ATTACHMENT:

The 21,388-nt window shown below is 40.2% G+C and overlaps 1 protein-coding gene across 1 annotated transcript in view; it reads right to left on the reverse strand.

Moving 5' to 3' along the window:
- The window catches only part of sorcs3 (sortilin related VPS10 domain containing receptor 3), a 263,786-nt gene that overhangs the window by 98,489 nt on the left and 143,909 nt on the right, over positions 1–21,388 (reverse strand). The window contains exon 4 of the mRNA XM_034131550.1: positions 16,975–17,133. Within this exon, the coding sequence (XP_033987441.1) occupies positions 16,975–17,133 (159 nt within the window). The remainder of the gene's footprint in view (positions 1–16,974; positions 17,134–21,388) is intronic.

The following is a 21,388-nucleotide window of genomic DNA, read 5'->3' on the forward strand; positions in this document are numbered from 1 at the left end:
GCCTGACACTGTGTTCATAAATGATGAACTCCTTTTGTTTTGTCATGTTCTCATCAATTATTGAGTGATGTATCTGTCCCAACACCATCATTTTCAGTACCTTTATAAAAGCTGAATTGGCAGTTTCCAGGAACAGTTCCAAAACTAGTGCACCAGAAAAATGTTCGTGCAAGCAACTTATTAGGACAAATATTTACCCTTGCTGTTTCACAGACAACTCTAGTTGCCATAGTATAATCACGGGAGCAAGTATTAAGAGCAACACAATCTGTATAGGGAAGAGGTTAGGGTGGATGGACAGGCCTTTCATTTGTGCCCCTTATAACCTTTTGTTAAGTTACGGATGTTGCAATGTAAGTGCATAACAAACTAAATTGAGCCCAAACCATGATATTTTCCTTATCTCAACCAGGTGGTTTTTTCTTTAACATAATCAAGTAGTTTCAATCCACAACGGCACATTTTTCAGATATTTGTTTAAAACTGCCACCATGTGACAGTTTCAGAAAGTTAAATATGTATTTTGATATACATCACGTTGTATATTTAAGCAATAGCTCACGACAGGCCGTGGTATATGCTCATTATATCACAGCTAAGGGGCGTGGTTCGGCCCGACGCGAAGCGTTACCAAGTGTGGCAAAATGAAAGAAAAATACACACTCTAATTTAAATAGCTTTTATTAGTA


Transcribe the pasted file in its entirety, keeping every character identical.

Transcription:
The 21,388-nt window shown below is 40.2% G+C and overlaps 1 protein-coding gene across 1 annotated transcript in view; it reads right to left on the reverse strand.

Moving 5' to 3' along the window:
- The window catches only part of sorcs3 (sortilin related VPS10 domain containing receptor 3), a 263,786-nt gene that overhangs the window by 98,489 nt on the left and 143,909 nt on the right, over positions 1–21,388 (reverse strand). The window contains exon 4 of the mRNA XM_034131550.1: positions 16,975–17,133. Within this exon, the coding sequence (XP_033987441.1) occupies positions 16,975–17,133 (159 nt within the window). The remainder of the gene's footprint in view (positions 1–16,974; positions 17,134–21,388) is intronic.

The following is a 21,388-nucleotide window of genomic DNA, read 5'->3' on the forward strand; positions in this document are numbered from 1 at the left end:
GCCTGACACTGTGTTCATAAATGATGAACTCCTTTTGTTTTGTCATGTTCTCATCAATTATTGAGTGATGTATCTGTCCCAACACCATCATTTTCAGTACCTTTATAAAAGCTGAATTGGCAGTTTCCAGGAACAGTTCCAAAACTAGTGCACCAGAAAAATGTTCGTGCAAGCAACTTATTAGGACAAATATTTACCCTTGCTGTTTCACAGACAACTCTAGTTGCCATAGTATAATCACGGGAGCAAGTATTAAGAGCAACACAATCTGTATAGGGAAGAGGTTAGGGTGGATGGACAGGCCTTTCATTTGTGCCCCTTATAACCTTTTGTTAAGTTACGGATGTTGCAATGTAAGTGCATAACAAACTAAATTGAGCCCAAACCATGATATTTTCCTTATCTCAACCAGGTGGTTTTTTCTTTAACATAATCAAGTAGTTTCAATCCACAACGGCACATTTTTCAGATATTTGTTTAAAACTGCCACCATGTGACAGTTTCAGAAAGTTAAATATGTATTTTGATATACATCACGTTGTATATTTAAGCAATAGCTCACGACAGGCCGTGGTATATGCTCATTATATCACAGCTAAGGGGCGTGGTTCGGCCCGACGCGAAGCGTTACCAAGTGTGGCAAAATGAAAGAAAAATACACACTCTAATTTAAATAGCTTTTATTAGTA